Bryce Canyon National Park is home to the world’s largest colony of hoodoos. No, I’m not talking about some strange breed of owl. Hoodoos are crooked towers of rock. And so many reside in Bryce Canyon they form a forest of stone. Curious about the cause behind these scraggly, often gravity-defying, columns and pillars? Weathered by rain and melting frost throughout the year, the combination of hard layers of limestone and crumbly layers of shale means uneven erosion. They say that the landscape is constantly changing—that the solid cliffside you see one year will crumble into hoodoos the next, and that the hoodoos you see today will dissolve into colored sand tomorrow.
Before approaching these cragged giants, take the shuttle from the visitor’s center to Bryce Point, the first in a series of overlooks. From here, traverse the path along the rim of the cliff face to Inspiration Point and Sunset Point. The landscape resists description. Impossibly, the stone’s pattern is packed with movement. From the crater, the hoodoos seem to rise in spikes as if reaching out for you. Simultaneously, they seem to be melting in rivulets as the basin sinks down toward the heart of the earth. With the exception of the lookouts, the rangers don’t seem to believe much in fences. Enjoy the untainted view, but make sure to maintain a healthy distance from that crumbly edge and open-air drop-off!
From above, you’ll also be able to admire swallows and birds of prey as they swoop over the abys, riding air currents. Though there’s not a whole lot for wild flowers in the area, the trees make up for it. They have more personality—attitude even—than most of their woody relatives. Poetic, if not a bit gloomy, their trunks are twisted and contorted like misshapen spinal columns. A number of these gnarled skeleton trees strive to combat the elements on the collapsing cliff side. They’re fighting a losing battle. They lean toward the precipice as they start a decade’s fall. Exposed roots reach out over the chasm like a cliff jumper tests the air with his hands.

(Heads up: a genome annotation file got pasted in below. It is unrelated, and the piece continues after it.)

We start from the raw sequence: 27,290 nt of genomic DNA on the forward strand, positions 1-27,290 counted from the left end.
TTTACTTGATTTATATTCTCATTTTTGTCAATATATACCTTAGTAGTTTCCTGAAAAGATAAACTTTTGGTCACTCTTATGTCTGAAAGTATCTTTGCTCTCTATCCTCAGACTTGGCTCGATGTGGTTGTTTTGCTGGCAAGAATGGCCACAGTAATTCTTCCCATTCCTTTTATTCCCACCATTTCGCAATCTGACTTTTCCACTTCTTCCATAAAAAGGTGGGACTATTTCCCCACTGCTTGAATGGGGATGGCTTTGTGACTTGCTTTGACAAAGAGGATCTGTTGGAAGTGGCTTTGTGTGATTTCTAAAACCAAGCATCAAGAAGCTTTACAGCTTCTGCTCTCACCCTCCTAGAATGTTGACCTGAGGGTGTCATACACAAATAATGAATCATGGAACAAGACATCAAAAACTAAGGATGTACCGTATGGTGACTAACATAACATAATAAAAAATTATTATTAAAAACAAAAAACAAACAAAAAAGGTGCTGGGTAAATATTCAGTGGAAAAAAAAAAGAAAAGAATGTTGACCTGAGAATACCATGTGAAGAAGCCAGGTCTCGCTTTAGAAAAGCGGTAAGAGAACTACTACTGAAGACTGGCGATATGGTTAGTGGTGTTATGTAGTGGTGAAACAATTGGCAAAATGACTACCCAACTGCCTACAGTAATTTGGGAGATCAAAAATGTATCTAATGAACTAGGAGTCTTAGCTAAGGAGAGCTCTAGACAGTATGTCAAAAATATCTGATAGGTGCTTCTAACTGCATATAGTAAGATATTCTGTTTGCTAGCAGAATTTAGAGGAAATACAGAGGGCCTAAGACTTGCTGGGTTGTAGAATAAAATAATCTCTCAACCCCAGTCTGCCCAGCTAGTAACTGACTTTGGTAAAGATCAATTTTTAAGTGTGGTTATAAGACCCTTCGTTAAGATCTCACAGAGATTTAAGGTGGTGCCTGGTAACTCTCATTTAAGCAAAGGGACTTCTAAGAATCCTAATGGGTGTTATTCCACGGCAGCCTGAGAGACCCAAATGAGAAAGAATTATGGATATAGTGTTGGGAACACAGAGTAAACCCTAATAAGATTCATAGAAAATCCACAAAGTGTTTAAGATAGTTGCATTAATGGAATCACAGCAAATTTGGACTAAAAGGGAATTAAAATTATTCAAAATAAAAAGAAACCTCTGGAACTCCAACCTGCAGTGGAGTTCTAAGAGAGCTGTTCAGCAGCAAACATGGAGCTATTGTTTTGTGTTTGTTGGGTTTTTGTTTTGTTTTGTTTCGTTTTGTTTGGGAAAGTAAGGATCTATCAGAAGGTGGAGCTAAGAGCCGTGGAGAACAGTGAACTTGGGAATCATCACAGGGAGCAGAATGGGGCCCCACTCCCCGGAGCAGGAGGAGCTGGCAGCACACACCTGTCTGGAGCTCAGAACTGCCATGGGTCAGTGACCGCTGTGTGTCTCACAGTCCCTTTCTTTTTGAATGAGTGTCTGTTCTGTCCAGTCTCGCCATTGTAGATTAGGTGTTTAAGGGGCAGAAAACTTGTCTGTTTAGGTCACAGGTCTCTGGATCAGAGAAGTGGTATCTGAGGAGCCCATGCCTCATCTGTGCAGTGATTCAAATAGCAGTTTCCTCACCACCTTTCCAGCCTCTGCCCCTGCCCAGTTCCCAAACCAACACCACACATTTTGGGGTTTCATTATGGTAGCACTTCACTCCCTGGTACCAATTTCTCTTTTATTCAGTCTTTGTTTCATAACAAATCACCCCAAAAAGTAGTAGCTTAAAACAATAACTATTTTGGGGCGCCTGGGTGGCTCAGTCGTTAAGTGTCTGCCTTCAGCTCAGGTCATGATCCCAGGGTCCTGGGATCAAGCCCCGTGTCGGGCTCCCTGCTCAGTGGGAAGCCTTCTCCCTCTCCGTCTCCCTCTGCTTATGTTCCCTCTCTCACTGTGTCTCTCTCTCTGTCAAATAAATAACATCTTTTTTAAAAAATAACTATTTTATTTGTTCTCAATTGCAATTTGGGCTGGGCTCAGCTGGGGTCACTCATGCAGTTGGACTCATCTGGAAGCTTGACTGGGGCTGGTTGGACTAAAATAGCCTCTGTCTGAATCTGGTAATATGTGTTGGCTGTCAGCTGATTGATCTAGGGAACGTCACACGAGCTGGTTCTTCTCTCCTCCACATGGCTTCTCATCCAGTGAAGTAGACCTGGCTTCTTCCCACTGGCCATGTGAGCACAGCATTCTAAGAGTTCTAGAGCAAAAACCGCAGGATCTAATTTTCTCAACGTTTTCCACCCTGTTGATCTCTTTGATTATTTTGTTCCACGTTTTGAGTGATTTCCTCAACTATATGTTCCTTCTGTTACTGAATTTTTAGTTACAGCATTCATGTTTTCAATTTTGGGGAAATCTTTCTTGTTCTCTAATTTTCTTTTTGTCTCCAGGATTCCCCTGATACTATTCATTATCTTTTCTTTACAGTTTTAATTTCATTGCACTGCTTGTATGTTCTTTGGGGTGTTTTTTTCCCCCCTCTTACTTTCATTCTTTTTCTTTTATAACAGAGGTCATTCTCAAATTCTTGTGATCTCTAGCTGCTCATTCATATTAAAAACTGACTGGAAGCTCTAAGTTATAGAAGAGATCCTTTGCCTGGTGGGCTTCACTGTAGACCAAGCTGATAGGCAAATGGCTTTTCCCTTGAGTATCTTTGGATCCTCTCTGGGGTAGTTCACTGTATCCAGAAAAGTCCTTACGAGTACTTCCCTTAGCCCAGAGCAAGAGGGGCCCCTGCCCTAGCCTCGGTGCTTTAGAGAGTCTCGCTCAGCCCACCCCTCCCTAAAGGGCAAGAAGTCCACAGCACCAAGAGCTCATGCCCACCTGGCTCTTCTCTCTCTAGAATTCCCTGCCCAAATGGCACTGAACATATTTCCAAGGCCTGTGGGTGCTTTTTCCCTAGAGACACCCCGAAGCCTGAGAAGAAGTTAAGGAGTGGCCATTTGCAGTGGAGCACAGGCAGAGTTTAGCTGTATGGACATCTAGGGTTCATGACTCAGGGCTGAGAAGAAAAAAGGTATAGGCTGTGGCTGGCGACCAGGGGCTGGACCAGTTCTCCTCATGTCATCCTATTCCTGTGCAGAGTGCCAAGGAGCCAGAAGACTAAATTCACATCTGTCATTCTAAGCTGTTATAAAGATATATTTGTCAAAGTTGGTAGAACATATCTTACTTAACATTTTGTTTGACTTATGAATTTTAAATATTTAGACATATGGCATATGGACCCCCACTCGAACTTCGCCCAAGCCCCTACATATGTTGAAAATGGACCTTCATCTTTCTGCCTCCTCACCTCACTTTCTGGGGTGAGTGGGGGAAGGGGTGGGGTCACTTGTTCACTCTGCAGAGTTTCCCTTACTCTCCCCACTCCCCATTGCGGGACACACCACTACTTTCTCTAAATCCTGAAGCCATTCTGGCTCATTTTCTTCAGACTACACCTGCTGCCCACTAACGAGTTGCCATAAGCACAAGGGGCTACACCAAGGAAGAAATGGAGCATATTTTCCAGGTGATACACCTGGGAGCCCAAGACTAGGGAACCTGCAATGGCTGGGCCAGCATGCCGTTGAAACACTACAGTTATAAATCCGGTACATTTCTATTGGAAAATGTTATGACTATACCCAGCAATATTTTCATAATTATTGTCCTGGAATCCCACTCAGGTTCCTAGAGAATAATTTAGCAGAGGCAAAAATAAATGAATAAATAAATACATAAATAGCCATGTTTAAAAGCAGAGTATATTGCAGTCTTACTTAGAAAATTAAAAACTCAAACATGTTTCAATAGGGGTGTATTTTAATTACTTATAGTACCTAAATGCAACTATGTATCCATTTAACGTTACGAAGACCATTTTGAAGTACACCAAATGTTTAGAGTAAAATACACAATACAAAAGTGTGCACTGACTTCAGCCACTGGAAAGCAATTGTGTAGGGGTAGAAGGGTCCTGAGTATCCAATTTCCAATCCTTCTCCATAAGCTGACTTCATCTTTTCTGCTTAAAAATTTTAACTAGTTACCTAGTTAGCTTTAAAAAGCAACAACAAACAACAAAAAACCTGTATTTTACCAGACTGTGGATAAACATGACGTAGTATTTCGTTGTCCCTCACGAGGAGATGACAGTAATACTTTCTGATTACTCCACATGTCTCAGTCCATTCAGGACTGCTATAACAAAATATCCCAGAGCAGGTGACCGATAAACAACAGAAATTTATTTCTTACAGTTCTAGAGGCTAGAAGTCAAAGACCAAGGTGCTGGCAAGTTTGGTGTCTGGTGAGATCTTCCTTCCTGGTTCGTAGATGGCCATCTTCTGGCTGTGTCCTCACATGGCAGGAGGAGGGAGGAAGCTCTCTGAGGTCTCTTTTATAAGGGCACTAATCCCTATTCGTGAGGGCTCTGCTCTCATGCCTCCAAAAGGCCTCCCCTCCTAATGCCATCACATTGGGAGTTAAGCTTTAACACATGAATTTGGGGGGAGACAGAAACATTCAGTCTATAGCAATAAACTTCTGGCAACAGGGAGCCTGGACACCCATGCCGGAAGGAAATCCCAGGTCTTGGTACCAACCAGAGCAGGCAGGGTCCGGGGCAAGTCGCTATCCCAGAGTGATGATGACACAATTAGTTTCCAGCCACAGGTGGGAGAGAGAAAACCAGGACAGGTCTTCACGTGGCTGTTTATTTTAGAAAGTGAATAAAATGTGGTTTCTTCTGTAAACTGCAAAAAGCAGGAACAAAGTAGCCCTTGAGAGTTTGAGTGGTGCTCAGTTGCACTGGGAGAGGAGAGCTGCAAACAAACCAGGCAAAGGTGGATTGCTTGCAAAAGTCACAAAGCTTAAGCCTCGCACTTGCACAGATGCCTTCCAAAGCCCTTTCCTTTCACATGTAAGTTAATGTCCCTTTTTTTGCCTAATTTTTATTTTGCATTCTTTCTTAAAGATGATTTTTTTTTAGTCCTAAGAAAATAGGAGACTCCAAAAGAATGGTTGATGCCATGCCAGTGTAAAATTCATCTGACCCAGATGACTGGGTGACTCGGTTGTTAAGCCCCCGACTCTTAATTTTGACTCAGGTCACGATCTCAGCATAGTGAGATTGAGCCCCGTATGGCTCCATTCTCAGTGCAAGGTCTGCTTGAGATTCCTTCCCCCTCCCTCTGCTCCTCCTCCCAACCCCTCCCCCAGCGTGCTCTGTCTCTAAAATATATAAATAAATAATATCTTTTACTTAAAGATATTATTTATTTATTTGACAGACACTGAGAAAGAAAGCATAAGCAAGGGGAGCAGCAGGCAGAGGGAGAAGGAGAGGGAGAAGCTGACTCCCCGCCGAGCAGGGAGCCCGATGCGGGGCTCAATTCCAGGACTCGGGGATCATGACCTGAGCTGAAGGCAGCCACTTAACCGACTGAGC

By now you’ve thoroughly teased yourself with a preview of what awaits. It’s time to descend into the middle of the action. To achieve that closeup, dip into the hoodoos by way of the Navajo Trail. Follow the path as it weaves down through rows of rock and notice the trees come back to life, a healthy green restored to their branches. Proximity will allow you to deepen your appreciation of these bizarrely-shaped spires. Similar to clouds, it’s easy to imagine animals, objects, and even faces in these naturally chiseled statues. See if you can find Thor’s Hammer—a squarish head balanced atop a teeny-tiny neck. Another takes the frame of Queen Victoria. Apparently as the erosion continues to eat away at her, she seems to ride different animals. When I visited Her Majesty, she appeared to be poised on the shelled back of a sea turtle.
Emerge again at Sunrise Point and take the last 1½ mile trail back to the visitor’s center (or if you’re completely exhausted at this point, it’s totally acceptable to cheat and take the shuttle. We won’t tell.). To wrap up your day, drive to some of Bryce Canyon’s other outlooks. They’re parked right by the roadside so your legs will be rewarded with a well-deserved break. Natural Bridges is perhaps the best of these. A hulking rock arch serves as a frame for a forest of trees in the distance.
Bryce Canyon feeds the imaginative spirit. As the Greeks believed Atlas carried the heavens on his shoulders, it’s not difficult to conclude that these stone columns hold up a celestial ceiling. Who isn’t seeking a chance to witness the sublime on earth?